Samsung test-drives 'see-through' truck

  • 23-Jul-2015 12:43 EDT
Samsung Safety Truck_Main.jpg

The Samsung Safety Truck prototype features a video wall made of four exterior monitors located on the back of the trailer. (Click arrow at top right to view additional images.)

Peeking around a semi-trailer truck in an attempt to pass it on a two-lane highway or road can be an unsettling experience for drivers—edging toward the dashed center line only to swerve back behind the truck to narrowly avoid an oncoming vehicle. 

To help ease drivers' tensions in these circumstances, Samsung engineers have developed a “see-through” solution for trucks that they expect will reduce accidents and ultimately help to save lives. The Safety Truck prototype consists of a wireless camera attached to the front of the truck, which is connected to a video wall made out of four exterior monitors located on the back of the trailer. The monitors provide drivers behind the truck with a view of what is going on ahead, even at nighttime.

Such functionality makes overtaking a truck on two-lane roads a far less-strenuous activity for drivers. Another advantage that Samsung points out is that the technology could reduce the risk of accidents caused by sudden braking—for example, if an animal crosses the road just ahead of the truck, the driver following could see it and respond sooner. Of course, advanced driver assistance systems (ADAS) are coming onboard that can automatically assist drivers in such situations.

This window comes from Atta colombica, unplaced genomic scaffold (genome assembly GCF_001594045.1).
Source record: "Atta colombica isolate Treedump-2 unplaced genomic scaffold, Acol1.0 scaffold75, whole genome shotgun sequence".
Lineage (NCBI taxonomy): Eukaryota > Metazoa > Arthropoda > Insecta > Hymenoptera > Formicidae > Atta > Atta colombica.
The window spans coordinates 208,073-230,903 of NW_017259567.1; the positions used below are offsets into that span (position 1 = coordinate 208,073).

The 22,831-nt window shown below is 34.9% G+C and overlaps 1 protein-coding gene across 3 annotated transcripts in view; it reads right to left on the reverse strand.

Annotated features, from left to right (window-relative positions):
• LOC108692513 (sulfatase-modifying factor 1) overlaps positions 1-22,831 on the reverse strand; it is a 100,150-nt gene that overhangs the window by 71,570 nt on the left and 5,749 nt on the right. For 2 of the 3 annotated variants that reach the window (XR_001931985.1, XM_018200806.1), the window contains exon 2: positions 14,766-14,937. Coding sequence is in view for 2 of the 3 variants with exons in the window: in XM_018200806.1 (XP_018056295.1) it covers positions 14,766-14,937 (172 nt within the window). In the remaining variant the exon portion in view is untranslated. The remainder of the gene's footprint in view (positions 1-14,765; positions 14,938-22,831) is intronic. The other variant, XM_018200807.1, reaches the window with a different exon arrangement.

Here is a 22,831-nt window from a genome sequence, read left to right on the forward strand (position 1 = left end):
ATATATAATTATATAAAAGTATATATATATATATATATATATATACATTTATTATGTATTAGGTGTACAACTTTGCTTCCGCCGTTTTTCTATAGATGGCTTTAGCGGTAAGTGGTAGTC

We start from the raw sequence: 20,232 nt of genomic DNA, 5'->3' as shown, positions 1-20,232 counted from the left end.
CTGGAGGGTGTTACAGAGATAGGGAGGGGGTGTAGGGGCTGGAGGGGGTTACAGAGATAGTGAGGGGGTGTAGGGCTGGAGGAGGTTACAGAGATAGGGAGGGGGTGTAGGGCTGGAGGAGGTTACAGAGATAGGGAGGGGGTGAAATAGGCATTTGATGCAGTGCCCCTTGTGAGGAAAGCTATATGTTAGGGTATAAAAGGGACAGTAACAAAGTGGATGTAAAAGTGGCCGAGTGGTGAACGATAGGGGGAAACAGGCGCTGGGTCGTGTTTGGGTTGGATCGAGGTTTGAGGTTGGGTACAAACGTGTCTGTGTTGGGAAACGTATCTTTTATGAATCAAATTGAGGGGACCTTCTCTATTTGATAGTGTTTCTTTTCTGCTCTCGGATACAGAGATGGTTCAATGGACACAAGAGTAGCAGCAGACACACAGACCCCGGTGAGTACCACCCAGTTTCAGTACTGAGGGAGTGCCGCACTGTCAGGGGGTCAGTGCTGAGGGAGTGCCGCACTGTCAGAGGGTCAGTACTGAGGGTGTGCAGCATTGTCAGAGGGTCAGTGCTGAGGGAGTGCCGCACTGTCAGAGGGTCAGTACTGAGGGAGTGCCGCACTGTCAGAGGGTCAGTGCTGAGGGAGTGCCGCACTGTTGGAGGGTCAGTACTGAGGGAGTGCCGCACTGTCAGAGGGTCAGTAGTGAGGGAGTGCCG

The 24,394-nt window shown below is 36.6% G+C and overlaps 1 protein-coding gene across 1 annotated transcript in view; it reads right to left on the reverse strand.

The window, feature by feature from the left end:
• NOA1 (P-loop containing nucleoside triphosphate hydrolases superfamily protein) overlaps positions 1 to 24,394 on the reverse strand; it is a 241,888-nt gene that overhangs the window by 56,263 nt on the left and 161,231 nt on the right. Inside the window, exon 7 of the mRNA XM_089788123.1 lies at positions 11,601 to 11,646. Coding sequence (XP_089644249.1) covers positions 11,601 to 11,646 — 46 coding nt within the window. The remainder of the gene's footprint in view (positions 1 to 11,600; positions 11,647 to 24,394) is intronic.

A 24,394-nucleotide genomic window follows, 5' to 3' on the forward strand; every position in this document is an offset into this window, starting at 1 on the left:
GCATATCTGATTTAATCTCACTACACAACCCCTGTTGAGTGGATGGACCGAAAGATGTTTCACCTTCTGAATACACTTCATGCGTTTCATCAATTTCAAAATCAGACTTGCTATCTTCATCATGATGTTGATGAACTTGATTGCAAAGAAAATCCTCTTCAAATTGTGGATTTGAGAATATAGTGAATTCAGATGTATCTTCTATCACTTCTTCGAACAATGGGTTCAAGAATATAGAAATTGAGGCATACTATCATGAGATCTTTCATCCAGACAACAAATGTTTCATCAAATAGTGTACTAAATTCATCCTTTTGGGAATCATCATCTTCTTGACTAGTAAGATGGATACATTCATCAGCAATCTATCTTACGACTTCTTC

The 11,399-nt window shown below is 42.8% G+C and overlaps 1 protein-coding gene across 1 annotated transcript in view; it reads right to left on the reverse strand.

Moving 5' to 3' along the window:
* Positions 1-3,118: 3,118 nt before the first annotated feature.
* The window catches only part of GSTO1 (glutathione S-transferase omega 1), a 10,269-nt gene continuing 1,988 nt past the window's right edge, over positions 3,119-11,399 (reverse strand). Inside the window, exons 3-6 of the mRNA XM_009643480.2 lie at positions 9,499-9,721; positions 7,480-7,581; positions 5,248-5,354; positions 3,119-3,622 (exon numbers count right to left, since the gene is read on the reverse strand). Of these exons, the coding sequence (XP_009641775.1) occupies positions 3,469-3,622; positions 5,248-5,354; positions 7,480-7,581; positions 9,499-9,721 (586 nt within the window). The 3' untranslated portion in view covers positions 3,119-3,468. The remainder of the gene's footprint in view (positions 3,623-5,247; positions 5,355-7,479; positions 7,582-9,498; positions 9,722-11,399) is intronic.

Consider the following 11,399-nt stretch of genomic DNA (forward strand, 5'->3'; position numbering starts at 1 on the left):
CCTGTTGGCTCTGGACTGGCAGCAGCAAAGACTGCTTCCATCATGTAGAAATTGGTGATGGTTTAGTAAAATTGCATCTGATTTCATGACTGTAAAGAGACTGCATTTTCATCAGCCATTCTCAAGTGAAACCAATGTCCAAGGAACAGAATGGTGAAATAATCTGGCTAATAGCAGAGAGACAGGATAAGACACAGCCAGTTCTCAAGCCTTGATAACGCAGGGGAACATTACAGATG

The Safety Truck was tested in Argentina—where the number of traffic accidents is among the highest in the world, the company notes—but can obviously find application on roads around the globe.

Samsung led the prototype development, providing large format display samples and conducting a test with a local B2B client; however, the prototype truck is not currently in operation. After initial testing, Samsung was able to confirm that the technology functions properly and that the concept “can definitely save the lives of many people.”

The next step for Samsung is to perform the corresponding tests to comply with existing national protocols and to obtain the necessary permits and approvals. The company says it is working with NGOs (non-governmental organizations) and governments to fulfill these requirements.

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